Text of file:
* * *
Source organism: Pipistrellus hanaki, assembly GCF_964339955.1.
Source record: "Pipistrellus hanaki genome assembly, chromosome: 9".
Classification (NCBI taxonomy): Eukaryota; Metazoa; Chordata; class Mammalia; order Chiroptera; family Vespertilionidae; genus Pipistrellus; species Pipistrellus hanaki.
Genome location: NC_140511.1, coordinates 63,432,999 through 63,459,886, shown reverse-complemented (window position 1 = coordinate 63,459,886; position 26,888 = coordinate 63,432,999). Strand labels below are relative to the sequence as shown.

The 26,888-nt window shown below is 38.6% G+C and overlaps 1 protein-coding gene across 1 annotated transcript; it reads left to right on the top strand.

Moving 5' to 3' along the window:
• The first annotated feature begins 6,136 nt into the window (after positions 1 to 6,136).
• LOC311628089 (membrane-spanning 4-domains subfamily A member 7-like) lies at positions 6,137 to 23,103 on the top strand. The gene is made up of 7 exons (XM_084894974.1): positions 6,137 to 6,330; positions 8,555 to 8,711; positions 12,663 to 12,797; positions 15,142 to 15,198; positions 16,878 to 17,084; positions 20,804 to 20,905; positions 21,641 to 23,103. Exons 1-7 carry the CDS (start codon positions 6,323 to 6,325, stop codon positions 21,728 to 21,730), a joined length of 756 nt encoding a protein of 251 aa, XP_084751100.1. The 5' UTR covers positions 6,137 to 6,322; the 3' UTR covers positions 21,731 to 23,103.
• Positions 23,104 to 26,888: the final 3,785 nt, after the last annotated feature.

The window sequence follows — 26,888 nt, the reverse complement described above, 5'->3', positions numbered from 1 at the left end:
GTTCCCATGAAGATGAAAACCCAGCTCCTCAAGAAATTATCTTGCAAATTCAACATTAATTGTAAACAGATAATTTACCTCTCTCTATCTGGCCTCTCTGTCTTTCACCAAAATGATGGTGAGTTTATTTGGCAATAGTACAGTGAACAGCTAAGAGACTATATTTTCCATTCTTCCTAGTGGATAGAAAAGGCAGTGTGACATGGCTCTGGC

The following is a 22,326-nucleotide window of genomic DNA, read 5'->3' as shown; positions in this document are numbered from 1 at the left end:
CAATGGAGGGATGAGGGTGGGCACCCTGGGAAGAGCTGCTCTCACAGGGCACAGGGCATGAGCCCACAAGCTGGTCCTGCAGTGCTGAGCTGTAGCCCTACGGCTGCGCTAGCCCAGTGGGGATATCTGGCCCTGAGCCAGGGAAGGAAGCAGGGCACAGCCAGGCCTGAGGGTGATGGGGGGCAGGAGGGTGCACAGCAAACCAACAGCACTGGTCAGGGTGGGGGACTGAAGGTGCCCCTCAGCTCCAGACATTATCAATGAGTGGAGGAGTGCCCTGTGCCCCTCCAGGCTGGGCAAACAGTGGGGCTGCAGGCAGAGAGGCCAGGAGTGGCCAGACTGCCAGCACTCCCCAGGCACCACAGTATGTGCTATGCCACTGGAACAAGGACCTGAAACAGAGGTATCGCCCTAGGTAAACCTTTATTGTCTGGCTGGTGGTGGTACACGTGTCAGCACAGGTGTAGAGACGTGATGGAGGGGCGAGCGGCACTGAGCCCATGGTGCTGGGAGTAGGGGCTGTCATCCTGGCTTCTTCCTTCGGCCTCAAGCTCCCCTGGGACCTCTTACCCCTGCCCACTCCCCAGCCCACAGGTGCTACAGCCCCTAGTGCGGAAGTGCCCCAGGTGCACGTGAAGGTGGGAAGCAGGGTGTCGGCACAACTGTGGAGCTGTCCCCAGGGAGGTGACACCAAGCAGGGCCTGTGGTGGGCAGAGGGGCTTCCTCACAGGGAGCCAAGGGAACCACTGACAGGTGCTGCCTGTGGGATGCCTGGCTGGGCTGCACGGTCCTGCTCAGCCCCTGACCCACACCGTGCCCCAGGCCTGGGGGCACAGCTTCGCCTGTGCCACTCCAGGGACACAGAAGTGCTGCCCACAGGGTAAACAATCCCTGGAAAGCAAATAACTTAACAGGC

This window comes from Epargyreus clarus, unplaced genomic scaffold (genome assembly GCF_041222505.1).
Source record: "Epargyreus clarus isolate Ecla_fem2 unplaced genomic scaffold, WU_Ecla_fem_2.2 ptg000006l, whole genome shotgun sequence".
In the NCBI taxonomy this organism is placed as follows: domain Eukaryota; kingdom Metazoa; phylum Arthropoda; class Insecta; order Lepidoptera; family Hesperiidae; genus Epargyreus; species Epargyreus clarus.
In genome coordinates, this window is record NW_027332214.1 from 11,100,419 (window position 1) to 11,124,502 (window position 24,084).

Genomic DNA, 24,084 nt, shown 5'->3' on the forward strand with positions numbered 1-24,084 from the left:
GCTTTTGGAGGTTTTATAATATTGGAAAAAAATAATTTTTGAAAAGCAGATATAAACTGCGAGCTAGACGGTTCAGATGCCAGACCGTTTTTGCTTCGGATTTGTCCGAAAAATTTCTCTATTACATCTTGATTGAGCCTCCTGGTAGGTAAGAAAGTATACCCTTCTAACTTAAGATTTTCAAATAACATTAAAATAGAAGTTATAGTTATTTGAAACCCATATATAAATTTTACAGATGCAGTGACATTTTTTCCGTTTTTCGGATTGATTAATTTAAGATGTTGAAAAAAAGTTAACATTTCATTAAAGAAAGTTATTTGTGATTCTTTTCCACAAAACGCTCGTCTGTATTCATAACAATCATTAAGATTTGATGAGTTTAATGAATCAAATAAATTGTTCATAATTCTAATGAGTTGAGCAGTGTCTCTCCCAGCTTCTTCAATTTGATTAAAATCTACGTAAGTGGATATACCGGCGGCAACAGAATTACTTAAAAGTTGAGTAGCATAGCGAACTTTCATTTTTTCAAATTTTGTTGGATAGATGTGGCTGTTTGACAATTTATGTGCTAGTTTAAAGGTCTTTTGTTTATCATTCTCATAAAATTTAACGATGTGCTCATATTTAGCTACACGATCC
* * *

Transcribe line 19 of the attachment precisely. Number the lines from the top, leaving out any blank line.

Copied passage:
GCTTTTGGAGGTTTTATAATATTGGAAAAAAATAATTTTTGAAAAGCAGATATAAACTGCGAGCTAGACGGTTCAGATGCCAGACCGTTTTTGCTTCGGATTTGTCCGAAAAATTTCTCTATTACATCTTGATTGAGCCTCCTGGTAGGTAAGAAAGTATACCCTTCTAACTTAAGATTTTCAAATAACATTAAAATAGAAGTTATAGTTATTTGAAACCCATATATAAATTTTACAGATGCAGTGACATTTTTTCCGTTTTTCGGATTGATTAATTTAAGATGTTGAAAAAAAGTTAACATTTCATTAAAGAAAGTTATTTGTGATTCTTTTCCACAAAACGCTCGTCTGTATTCATAACAATCATTAAGATTTGATGAGTTTAATGAATCAAATAAATTGTTCATAATTCTAATGAGTTGAGCAGTGTCTCTCCCAGCTTCTTCAATTTGATTAAAATCTACGTAAGTGGATATACCGGCGGCAACAGAATTACTTAAAAGTTGAGTAGCATAGCGAACTTTCATTTTTTCAAATTTTGTTGGATAGATGTGGCTGTTTGACAATTTATGTGCTAGTTTAAAGGTCTTTTGTTTATCATTCTCATAAAATTTAACGATGTGCTCATATTTAGCTACACGATCC